Who Licensed the Electric Car?
Nov. 27, 2006: Green Bay Press-Gazette—Villages Undecided on Electric Car Road Rules
Summary: "Small-business owner Tracy Crawford trims her overhead any way she can. With two businesses — a teddy bear clothing importing company and an errand-running service — she needs to make lots of cross-town trips. For her, cutting her fuel usage results in major savings.
In the last six months, she’s spent a total of $20 on gasoline for her vehicles.
Crawford owns a Toyota Prius — a gas-electric hybrid — a moped and a DaimlerChrysler GEM, an electric vehicle that runs on batteries.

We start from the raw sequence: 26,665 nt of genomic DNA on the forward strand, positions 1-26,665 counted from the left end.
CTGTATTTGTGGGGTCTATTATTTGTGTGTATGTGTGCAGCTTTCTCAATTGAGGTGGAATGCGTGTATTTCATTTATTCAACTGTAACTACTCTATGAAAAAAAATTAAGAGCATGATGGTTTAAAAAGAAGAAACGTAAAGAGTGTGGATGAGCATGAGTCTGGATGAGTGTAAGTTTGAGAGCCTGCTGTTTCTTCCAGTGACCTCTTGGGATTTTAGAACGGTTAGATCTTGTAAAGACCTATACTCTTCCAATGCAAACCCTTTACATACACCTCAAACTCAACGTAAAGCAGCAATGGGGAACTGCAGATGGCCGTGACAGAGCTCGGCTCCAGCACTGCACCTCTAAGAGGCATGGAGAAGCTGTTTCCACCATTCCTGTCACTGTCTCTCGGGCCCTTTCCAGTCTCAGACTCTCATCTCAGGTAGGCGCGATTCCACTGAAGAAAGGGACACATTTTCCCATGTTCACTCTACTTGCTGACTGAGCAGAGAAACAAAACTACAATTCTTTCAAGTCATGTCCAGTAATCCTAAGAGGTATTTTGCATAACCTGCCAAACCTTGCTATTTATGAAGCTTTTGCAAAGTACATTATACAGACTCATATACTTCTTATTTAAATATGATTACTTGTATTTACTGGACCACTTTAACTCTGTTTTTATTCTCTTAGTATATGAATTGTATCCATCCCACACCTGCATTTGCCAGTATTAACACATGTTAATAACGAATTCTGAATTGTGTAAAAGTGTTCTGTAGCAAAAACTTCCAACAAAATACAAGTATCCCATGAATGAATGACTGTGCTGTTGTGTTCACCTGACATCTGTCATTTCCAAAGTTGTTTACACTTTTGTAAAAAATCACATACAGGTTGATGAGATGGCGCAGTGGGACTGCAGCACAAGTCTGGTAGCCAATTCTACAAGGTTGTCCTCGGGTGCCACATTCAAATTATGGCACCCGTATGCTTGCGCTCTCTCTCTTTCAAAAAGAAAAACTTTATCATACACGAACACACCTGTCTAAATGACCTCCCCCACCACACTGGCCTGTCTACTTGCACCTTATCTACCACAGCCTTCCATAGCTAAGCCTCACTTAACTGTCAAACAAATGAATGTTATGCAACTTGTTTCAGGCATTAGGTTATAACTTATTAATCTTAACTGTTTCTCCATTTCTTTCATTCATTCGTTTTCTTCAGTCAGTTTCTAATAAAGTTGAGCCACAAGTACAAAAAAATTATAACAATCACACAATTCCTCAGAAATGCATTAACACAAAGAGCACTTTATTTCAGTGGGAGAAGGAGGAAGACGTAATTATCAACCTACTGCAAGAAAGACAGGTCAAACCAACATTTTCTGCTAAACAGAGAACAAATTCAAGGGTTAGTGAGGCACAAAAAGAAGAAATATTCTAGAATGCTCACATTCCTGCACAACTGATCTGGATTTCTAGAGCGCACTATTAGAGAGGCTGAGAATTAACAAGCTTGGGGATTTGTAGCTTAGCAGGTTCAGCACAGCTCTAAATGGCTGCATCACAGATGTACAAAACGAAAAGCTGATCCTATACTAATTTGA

‘I really love it,’ Crawford said of her Global Electric Motor, or GEM, car. ‘It’s fun to drive. Everywhere I go I feel like a celebrity — people stop and talk to me about it.’
But there’s a problem. Crawford can’t legally drive it everywhere she’d like."
Wisconsin’s difficulty with these little gas-savers is probably shared by many other states. The tiny electric cars are limited by governors to about 35 mph, so they should be allowed on roads with amenable speed limits. But then questions arise about how to license, tax, and insure them, whether to charge them for parking, and what other rules they need to follow.
Policymakers, whether national or local, should work to ensure that being green is easier than polluting.